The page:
# Steve on Image Processing

## Exploring shortest paths – part 1

I am trying to find the length and location of the shortest path between objects. It seems like some application of bwdist should be able to do this. Any advice? Example:

1 0 1
0 1 0
0 0 0
0 1 0
1 0 1

Should yield

0 0 0
0 0 0
0 p 0
0 0 0
0 0 0

With p = path length = 1

I agree, some application of bwdist should do it. Actually, there are several other useful functions that can be applied to this task, including imregionalmin and bwdistgeodesic, a new function that just shipped in R2011b.

I've been tinkering with this problem off and on for a few days, and I think it might take a few posts to explore some of the interesting ideas and issues posed by this problem. Today I'll start with the basics of using bwdist and imregionalmin to identify a set of shortest paths from one object to another.

Let's use this simple test image to start our exploration.

bw = [ ...
0 0 0 0 0 0 0 0 0 0 0 0
0 1 1 0 0 0 0 0 0 0 0 0
0 1 1 0 0 0 0 0 0 0 0 0
0 0 0 0 0 0 0 0 0 0 0 0
0 0 0 0 0 0 0 0 0 1 1 0
0 0 0 0 0 0 0 0 0 1 1 0
0 0 0 0 0 0 0 0 0 0 0 0   ]
bw =

0     0     0     0     0     0     0     0     0     0     0     0
0     1     1     0     0     0     0     0     0     0     0     0
0     1     1     0     0     0     0     0     0     0     0     0
0     0     0     0     0     0     0     0     0     0     0     0
0     0     0     0     0     0     0     0     0     1     1     0
0     0     0     0     0     0     0     0     0     1     1     0
0     0     0     0     0     0     0     0     0     0     0     0



We want to find the shortest path (or paths!) from the upper left block of foreground pixels to the lower right block. The key algorithmic idea is this:

1. Compute the distance transform for just the upper left block of foreground pixels.
2. Compute the distance transform for just the lower right block of foreground pixels.
3. Add the two distance transforms together.
4. The pixels in the regional minimum of the result lie along one or more of the shortest paths from one block to the other.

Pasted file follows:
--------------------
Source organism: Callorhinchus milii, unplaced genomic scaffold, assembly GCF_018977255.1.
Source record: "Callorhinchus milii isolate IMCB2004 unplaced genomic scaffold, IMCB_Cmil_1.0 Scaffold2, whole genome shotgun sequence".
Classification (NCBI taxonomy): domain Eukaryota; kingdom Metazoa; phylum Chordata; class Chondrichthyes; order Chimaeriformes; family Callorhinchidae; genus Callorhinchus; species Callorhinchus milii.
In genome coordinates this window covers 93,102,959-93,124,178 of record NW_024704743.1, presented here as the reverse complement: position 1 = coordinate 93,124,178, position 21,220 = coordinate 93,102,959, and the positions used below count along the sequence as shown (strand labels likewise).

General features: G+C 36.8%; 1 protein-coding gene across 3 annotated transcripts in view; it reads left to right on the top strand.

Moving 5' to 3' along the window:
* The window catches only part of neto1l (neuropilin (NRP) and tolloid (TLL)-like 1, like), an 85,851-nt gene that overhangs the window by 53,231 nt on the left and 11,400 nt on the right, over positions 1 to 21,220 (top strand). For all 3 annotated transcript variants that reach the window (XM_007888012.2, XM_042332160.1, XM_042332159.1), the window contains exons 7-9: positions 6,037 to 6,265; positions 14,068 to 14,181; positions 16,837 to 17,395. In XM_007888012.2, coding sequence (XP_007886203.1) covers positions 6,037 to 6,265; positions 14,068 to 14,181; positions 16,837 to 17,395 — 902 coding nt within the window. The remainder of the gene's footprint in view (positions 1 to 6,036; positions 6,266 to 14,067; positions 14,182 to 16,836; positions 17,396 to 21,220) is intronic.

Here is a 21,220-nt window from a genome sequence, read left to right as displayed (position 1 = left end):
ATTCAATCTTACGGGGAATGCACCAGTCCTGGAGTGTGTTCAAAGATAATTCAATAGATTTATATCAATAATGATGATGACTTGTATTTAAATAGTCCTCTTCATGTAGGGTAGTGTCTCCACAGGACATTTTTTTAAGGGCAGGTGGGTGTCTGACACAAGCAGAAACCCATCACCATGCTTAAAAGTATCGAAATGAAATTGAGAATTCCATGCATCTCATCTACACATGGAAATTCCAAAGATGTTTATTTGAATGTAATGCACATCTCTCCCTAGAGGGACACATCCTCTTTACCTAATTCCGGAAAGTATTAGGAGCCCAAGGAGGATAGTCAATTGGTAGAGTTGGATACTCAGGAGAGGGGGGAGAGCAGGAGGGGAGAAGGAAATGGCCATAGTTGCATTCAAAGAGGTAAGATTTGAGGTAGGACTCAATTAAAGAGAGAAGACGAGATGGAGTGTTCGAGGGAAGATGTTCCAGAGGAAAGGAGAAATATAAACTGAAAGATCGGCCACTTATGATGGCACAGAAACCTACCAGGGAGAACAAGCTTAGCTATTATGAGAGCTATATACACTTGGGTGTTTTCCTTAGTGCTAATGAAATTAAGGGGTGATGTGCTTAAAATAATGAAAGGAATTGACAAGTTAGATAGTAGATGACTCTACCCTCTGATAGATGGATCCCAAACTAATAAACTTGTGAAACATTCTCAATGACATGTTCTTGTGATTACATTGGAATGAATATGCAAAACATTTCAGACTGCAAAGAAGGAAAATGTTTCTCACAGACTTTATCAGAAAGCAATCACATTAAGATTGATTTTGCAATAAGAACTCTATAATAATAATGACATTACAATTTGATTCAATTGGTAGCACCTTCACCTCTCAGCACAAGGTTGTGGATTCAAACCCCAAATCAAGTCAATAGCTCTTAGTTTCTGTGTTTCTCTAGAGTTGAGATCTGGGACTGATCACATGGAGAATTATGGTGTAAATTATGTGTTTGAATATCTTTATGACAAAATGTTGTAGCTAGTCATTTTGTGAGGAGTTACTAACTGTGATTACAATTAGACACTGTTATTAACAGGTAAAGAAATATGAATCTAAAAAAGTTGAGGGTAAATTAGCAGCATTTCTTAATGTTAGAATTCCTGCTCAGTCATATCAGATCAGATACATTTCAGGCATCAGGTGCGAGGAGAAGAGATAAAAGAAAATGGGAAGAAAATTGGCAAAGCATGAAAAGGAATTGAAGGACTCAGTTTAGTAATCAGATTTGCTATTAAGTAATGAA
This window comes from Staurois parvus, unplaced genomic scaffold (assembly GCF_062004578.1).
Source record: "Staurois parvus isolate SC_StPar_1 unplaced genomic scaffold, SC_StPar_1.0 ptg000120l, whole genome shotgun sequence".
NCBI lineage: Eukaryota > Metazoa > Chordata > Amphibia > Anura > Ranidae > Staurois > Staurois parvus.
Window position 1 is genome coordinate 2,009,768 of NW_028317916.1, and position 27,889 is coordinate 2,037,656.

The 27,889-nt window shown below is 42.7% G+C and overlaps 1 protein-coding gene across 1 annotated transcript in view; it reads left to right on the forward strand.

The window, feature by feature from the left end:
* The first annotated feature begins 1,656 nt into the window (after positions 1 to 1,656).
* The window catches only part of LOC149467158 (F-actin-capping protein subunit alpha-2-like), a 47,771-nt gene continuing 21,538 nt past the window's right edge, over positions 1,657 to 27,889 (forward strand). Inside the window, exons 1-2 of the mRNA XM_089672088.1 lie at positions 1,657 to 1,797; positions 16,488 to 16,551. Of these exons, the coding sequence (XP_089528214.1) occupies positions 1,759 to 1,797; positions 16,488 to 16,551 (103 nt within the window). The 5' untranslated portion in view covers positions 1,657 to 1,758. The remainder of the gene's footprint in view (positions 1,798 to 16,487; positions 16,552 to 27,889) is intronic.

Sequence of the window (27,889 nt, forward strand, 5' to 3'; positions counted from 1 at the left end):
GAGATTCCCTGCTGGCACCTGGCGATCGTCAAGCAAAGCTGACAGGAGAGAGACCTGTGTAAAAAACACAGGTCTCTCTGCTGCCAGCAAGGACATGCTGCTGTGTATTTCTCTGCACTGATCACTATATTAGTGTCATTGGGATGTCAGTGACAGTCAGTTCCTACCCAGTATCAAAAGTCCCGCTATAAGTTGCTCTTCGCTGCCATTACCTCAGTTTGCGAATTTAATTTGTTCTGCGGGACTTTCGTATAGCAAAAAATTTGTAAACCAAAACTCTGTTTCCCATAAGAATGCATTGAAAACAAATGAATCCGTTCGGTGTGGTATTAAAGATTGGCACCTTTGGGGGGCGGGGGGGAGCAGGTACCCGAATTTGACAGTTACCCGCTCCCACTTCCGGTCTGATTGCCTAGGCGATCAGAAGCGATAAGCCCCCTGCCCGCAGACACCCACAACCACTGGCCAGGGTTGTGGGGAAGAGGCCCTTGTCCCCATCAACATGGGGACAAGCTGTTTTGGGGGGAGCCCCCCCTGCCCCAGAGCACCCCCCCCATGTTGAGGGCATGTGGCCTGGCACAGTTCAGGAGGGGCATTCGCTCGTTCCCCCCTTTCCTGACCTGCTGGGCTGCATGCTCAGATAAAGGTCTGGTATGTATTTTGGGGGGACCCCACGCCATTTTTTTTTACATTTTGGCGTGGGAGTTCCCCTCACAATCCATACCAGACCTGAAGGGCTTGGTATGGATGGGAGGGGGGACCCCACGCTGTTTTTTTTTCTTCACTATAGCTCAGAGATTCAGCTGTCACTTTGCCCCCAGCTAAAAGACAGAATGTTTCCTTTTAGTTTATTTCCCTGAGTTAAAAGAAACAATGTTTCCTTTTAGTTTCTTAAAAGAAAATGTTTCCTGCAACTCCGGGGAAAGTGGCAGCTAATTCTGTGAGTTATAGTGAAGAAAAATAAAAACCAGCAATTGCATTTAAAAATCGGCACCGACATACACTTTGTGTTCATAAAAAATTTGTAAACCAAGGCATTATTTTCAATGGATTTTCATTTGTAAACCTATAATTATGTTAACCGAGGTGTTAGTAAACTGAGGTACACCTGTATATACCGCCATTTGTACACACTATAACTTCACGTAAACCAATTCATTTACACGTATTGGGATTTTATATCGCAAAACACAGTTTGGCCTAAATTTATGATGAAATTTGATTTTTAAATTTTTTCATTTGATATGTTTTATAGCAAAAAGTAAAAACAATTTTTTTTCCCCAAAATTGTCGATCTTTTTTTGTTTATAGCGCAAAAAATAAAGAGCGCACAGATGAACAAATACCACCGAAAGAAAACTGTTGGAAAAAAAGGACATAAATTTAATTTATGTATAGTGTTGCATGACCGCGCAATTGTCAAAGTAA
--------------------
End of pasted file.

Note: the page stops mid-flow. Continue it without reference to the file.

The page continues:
(For reference, see P. Soille, Morphological Image Analysis: Principles and Applications, 2nd edition, Springer, 2003, section 7.3.4, "Application to minimal path detection," pp. 233-234.)

But we can't use the normal Euclidean distance transform because it doesn't correspond to a path traversal from one pixel center to another. Rather, we have to use one of the distance transform approximations supported by bwdist: 'chessboard', 'cityblock', and 'quasi-euclidean'.

Here's how to do it using 'quasi-euclidean'.

bw1 = [ ...
0 0 0 0 0 0 0 0 0 0 0 0
0 1 1 0 0 0 0 0 0 0 0 0
0 1 1 0 0 0 0 0 0 0 0 0
0 0 0 0 0 0 0 0 0 0 0 0
0 0 0 0 0 0 0 0 0 0 0 0
0 0 0 0 0 0 0 0 0 0 0 0
0 0 0 0 0 0 0 0 0 0 0 0   ];

bw2 = [ ...
0 0 0 0 0 0 0 0 0 0 0 0
0 0 0 0 0 0 0 0 0 0 0 0
0 0 0 0 0 0 0 0 0 0 0 0
0 0 0 0 0 0 0 0 0 0 0 0
0 0 0 0 0 0 0 0 0 1 1 0
0 0 0 0 0 0 0 0 0 1 1 0
0 0 0 0 0 0 0 0 0 0 0 0   ];

D1 = bwdist(bw1, 'quasi-euclidean');
D2 = bwdist(bw2, 'quasi-euclidean');

D_sum = D1 + D2;
D_sum(3:5, 3:10)
ans =

7.8284    7.8284    7.8284    7.8284    7.8284    7.8284    8.4142    9.0000
8.4142    7.8284    7.8284    7.8284    7.8284    7.8284    7.8284    8.4142
9.0000    8.4142    7.8284    7.8284    7.8284    7.8284    7.8284    7.8284



You can see that the smallest value of D_sum is about 7.8284, and there's a set of pixels in-between the two objects that all have that value. The function imregionalmin identifies them all:

path_pixels = imregionalmin(D_sum)
path_pixels =

0     0     0     0     0     0     0     0     0     0     0     0
0     0     0     0     0     0     0     0     0     0     0     0
0     0     1     1     1     1     1     1     0     0     0     0
0     0     0     1     1     1     1     1     1     0     0     0
0     0     0     0     1     1     1     1     1     1     0     0
0     0     0     0     0     0     0     0     0     0     0     0
0     0     0     0     0     0     0     0     0     0     0     0